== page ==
Are you sure you’re managing the cloud security effectively or even correctly?
The advent of cloud security revolutionized the way businesses operated, providing on-demand access, massive scalability, more excellent business continuity, as well as a variety of other benefits, not having to use expensive physically-based data centers.
Even as more businesses are moving to the cloud, however, they still think about the traditional security of the data center. They’re still not coming to the realization cloud security has to be dealt with differently and using a different method. This will be a problem for organizations as the cloud becomes more critical to business, and they start to consider the implications of Cloud Security Posture Management or CSPM.
However, there’s a lot of activity and many sources of access to the cloud to be a viable solution. Secure your cloud requires an in-depth view of every configuration, asset, and change, as well as the capability to identify risk constantly. Teams often have difficulty changing their mindset.
Here are some common issues I’ve witnessed teams unfamiliar with CSPM confront and the best ways to make those difficulties opportunities.
The biggest hurdle that teams face about cloud security is changing how they have previously approached security in data centers before. One of the significant mindset shifts is the realization that security should not be left to security personnel within a separate unit. Cloud-based infrastructure is developed in the form of code, and automation is the central element which means that security is integrated into the complete development lifecycle. The trick is to get everyone to recognize the roles and responsibilities of each person in the life cycle of a product.
This can achieve through the strategic planning process that includes brainstorming, collaboration, and buy-in, not just within teams but also from senior management. This shift in perspective will need team members to know how security must be integrated throughout the deployment process.
However, many teams do not consider security, or often, overall governance until it’s late. It doesn’t matter if they lack enough funds, believe they’re not ready for the capacity, or are not on their radar. Delaying cloud security could make an enterprise vulnerable to security breaches and non-compliance, among other risky issues. On the other hand, companies may have adopted a too sloppy approach and implemented such stringent security measures that prevent their ability to fully realize the potential of cloud computing and DevOps for the coming years.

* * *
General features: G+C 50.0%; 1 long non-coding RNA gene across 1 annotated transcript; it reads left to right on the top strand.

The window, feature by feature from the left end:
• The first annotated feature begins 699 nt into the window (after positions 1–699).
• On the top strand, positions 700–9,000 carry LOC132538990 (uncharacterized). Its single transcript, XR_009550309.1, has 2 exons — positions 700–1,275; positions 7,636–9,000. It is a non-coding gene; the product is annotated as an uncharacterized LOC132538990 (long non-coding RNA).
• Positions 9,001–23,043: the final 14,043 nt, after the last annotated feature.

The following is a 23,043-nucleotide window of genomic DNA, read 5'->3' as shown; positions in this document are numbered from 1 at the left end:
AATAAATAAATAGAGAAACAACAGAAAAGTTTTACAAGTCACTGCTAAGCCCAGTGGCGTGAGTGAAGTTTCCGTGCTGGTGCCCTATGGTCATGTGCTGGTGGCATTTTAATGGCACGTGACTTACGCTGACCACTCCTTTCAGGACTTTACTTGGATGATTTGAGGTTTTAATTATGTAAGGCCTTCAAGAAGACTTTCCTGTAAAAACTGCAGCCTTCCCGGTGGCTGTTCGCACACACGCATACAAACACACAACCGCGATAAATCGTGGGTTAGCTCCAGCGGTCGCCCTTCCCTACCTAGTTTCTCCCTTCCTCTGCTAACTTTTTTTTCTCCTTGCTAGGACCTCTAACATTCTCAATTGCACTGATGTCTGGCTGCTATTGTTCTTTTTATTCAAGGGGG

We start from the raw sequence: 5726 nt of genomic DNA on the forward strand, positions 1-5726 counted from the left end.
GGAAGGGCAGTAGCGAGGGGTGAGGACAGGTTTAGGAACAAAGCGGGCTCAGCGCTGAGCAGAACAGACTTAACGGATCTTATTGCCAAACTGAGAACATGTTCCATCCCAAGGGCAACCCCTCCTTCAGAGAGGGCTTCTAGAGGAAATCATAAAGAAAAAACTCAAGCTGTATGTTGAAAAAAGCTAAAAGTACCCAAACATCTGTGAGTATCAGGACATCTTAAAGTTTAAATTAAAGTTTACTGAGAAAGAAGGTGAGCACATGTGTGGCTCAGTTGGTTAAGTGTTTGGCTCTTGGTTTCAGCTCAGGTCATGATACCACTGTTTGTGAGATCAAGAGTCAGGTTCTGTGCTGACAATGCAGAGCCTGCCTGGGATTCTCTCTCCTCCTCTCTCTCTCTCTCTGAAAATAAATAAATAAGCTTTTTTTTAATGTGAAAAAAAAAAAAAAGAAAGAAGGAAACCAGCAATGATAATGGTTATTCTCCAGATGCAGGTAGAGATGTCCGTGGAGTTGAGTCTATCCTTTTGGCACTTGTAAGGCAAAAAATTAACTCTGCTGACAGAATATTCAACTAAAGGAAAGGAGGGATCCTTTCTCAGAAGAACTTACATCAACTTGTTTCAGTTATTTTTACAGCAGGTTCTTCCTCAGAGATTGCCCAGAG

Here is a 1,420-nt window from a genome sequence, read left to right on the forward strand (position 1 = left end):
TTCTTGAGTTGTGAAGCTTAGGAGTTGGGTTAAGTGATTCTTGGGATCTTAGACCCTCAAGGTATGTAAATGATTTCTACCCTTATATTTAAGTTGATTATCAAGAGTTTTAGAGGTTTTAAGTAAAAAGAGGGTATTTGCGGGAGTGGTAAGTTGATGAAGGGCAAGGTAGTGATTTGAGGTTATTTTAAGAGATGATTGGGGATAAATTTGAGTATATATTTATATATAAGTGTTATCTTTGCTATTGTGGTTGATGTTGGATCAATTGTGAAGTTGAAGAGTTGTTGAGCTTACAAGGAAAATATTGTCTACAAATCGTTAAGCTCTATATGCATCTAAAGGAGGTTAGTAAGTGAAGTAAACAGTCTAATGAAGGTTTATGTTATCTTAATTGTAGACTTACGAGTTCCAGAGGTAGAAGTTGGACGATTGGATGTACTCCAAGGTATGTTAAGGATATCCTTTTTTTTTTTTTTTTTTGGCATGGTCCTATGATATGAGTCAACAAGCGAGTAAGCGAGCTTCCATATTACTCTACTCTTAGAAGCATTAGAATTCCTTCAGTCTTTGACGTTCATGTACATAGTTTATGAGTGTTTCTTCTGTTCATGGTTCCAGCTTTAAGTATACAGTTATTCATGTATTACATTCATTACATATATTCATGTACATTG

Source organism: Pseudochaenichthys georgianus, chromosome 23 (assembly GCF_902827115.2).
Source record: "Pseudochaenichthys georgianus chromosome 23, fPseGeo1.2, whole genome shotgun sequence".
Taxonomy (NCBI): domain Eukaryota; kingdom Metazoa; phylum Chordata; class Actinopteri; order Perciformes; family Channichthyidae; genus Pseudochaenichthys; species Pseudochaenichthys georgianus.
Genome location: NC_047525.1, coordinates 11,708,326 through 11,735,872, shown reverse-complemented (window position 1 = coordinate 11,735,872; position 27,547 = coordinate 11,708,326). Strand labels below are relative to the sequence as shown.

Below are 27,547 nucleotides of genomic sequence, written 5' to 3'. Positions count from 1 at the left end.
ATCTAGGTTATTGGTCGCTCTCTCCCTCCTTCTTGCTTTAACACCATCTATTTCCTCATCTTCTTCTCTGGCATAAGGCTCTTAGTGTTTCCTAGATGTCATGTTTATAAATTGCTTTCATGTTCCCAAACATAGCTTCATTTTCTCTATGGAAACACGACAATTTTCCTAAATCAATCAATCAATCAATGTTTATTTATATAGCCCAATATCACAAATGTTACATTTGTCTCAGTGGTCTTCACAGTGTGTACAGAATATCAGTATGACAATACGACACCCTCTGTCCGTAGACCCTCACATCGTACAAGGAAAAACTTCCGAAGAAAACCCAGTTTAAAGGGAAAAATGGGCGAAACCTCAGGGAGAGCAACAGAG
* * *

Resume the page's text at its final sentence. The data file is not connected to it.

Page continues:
Thinking about cloud security must begin early, which means installing the best tools, the correct methods, and the right people. It’s never too late to start because safety should be integrated into your workflow right from the beginning. It’s not enough to set up a process, however, but to ensure that it is agile enough to adjust to the needs of a continuously evolving cloud-based environment.
Implementing an actual CSPM program to keep an eye on your cloud environments is a crucial step to ensure cloud security. However, many organizations rely on the technology alone, believing that just using a CSPM or using vendor-specific capabilities is enough, which leaves their team uninformed about the active responsibility they have to take on. Businesses that wish to stay current with their cloud security should focus on continuous education and upskilling in traditional security that is applied to cloud computing and the best practices of the industry and cloud fundamentals.
Contact our team who are willing to take it further and connect with our experts from the industry within the company. You can also utilize free learning tools provided by major cloud service providers to ensure that your team’s knowledge base is vast and constantly evolving.
Companies are often fooled into thinking that they have cloud security in place by correctly incorporating safeguards into their CI/CDpipeline, believing that they’ll ensure the perfect implementation if they discover difficulties in the pipeline. However, this is rarely the case because changes are often made in the cloud outside the channel. Cloud providers can make updates to configurations, and templates are changed without going through the correct procedure (humans aren’t flawless) and many other documented alterations, making it difficult to track everything.
To reduce this, you should have a strategy to monitor your cloud, in addition to the controls for your pipeline to ensure that you don’t only be able to see the development process and what’s been put into use, but also be able to see the changes happening outside of your pipeline and develop a plan of action to deal with that change, too.
Additionally, many companies do not know whether their assets have been set up correctly, conforming, and secured within the cloud and in multi-cloud environments. It means that they cannot reap the benefits of scaling up in the cloud without having visibility into the assets they have within the cloud and how that’s changing in time.
Begin by defining a set of requirements for your business to govern what is allowed within the cloud, for example, CIS, as well as NIST, are the industry-standard frameworks that can help you define your security practices and then utilize CSPM instruments to get insight across your entire cloud infrastructure to assess your assets against the standard to ensure you are aware of any future and current shifts and rectify any issues fast.